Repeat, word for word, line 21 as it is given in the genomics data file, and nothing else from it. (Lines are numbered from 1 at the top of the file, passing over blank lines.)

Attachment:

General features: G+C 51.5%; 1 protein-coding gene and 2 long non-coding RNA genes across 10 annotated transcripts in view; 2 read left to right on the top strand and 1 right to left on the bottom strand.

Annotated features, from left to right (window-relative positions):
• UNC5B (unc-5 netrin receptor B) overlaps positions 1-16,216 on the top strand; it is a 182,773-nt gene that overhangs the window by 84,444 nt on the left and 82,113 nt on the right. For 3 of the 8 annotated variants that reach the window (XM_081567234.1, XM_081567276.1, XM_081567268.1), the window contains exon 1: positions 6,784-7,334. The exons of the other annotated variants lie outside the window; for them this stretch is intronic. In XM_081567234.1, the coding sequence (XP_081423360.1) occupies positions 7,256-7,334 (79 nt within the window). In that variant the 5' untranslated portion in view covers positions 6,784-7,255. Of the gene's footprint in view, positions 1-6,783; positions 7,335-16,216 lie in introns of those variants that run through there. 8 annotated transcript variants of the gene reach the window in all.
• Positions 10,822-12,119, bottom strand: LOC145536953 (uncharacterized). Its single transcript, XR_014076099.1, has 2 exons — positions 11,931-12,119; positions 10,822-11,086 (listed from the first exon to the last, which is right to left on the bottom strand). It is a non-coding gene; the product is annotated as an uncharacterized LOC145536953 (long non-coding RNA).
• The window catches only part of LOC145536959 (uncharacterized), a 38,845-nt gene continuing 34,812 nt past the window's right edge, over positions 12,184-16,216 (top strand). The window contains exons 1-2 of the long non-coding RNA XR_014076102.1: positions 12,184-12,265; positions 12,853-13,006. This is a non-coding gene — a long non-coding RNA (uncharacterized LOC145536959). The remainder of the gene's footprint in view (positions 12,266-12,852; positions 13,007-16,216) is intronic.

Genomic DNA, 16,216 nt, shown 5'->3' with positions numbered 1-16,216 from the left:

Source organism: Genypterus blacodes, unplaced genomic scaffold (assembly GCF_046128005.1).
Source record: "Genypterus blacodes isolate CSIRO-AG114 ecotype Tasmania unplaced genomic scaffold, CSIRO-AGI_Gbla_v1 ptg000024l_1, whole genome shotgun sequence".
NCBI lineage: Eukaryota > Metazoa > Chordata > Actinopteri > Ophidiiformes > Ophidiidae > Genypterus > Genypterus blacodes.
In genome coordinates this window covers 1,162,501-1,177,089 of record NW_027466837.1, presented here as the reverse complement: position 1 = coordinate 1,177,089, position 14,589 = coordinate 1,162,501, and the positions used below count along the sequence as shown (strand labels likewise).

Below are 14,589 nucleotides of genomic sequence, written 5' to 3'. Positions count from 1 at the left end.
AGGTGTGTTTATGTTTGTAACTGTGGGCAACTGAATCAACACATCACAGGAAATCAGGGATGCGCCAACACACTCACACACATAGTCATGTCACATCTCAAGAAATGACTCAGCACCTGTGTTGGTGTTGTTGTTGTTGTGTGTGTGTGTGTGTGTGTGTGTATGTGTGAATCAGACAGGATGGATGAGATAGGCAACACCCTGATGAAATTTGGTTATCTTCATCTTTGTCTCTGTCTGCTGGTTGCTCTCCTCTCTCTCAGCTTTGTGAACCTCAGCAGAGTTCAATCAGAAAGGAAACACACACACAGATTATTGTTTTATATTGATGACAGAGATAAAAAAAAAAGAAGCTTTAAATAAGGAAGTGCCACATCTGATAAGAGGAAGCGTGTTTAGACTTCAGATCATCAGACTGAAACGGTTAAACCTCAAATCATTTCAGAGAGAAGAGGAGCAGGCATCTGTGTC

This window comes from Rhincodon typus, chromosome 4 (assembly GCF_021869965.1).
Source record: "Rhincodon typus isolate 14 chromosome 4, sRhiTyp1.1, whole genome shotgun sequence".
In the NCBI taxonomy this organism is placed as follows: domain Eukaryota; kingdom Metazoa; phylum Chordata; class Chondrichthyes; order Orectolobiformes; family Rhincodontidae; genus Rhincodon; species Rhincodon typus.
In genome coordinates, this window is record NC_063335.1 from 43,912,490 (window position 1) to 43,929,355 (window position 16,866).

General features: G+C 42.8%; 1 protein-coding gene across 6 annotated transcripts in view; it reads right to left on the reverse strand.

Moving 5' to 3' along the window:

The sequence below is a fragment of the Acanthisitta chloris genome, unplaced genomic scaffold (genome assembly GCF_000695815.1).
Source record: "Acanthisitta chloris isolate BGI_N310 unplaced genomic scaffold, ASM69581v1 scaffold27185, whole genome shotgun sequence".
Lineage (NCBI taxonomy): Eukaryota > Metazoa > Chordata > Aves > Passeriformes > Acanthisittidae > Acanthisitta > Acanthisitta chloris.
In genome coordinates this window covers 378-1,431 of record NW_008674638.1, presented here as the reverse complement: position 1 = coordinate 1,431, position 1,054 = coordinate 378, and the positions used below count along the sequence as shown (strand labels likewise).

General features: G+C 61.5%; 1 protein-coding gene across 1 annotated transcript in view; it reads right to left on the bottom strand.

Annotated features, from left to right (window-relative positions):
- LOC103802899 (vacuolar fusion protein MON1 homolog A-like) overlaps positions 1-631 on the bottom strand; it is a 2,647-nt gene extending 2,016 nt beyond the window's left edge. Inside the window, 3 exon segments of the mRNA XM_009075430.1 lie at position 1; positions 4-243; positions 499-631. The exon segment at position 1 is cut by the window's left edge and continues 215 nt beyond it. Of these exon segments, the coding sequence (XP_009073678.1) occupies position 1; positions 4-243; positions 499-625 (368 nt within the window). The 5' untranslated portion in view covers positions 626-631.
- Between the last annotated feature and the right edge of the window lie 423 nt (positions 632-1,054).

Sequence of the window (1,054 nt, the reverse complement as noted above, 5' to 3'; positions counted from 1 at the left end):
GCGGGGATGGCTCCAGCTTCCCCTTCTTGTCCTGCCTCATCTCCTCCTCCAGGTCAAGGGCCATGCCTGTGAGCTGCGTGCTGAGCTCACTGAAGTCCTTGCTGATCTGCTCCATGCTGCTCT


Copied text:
Lineage (NCBI taxonomy): Eukaryota > Metazoa > Chordata > Aves > Passeriformes > Acanthisittidae > Acanthisitta > Acanthisitta chloris.